We knew a really nice couple in the village who we became good friends with. But life happens. Our own lives and troubles took over and we slowly drifted apart. To the extent that we hardly ever saw each other. Now it’s mostly a quick wave on dog walks. But it’s reassuring to have someone in the village who I know. Over the last few years the people I could talk to has reduced rapidly. The village is lovely but the isolation is often suffocating.
Today the isolation feels like it’s gone off the scale.
A sign has appeared outside our old friends house. House Sold by Private Sale. My heart sunk when I saw that. Even though our friendship has cooled the thought of them leaving still hurts. More isolated than ever. Now the village is entirely filled with nameless people who smile and occasionally say hello. They are friendly but are not friends. Our lives don’t cross. They haven’t a clue who I am. I’m just that bloke who goes for a run, takes the dog for a walk and appears to be a single parent. He’s probably separated from his wife.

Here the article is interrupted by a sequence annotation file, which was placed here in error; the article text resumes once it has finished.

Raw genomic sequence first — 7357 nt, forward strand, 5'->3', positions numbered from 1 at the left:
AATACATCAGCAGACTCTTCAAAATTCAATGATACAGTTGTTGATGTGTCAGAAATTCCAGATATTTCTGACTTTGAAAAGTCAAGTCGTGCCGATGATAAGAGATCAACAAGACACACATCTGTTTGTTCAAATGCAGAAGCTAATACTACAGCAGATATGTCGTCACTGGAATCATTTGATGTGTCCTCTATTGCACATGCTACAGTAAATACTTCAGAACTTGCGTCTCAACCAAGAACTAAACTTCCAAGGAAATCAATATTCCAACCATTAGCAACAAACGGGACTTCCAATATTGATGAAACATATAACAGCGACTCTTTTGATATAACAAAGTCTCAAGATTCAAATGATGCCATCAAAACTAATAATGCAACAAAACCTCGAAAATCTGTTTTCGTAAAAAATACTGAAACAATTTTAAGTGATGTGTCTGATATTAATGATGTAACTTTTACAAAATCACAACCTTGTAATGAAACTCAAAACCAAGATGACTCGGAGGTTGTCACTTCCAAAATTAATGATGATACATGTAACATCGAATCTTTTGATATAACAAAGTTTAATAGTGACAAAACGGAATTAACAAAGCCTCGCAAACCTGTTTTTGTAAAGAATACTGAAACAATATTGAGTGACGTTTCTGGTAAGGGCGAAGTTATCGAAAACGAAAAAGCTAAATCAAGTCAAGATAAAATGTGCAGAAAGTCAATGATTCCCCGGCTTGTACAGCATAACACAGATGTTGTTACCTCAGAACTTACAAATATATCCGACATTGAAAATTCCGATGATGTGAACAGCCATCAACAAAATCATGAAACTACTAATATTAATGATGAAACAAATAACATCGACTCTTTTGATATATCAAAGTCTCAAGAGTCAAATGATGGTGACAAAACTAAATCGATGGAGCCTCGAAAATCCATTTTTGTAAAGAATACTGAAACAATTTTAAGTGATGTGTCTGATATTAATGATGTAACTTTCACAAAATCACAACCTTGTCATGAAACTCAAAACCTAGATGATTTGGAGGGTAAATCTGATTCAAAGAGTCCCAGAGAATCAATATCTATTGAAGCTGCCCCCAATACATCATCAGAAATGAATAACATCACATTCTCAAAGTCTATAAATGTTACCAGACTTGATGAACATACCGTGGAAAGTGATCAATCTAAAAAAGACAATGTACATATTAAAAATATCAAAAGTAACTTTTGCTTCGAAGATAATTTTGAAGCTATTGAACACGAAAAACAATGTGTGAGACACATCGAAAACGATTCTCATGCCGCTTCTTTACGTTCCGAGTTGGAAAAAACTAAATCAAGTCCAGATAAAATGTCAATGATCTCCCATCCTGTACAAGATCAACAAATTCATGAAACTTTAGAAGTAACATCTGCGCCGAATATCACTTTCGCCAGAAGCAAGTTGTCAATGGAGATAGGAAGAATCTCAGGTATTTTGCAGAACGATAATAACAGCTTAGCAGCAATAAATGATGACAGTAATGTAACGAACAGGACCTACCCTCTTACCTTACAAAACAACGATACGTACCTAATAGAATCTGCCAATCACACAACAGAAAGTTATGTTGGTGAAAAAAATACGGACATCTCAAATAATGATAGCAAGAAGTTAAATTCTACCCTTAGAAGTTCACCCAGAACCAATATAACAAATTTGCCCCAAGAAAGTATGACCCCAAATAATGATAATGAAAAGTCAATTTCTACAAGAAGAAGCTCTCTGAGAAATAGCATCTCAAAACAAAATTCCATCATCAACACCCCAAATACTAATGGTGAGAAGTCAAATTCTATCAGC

With no pub, or shop or natural village focal point that is unlikely to change. During winter with the poor weather and dark nights you can go weeks without seeing another villager. The house lights are the only indication that it’s not a ghost village. It’s more isolation I could do without. The feeling of being trapped. The isolation is perfect for our son currently. He doesn’t want to leave the house with memories of his mum. Who can blame him. He can control his interaction with the outside world. The house is good for him.
Even if that wasn’t the case – we just can’t afford to move.
Isolation is increasingly a theme for so many in today’s fractured society. I feel it’s icy cold grip. More than ever. It’s another battle I need to take on. At the moment the battles just seem to keep coming.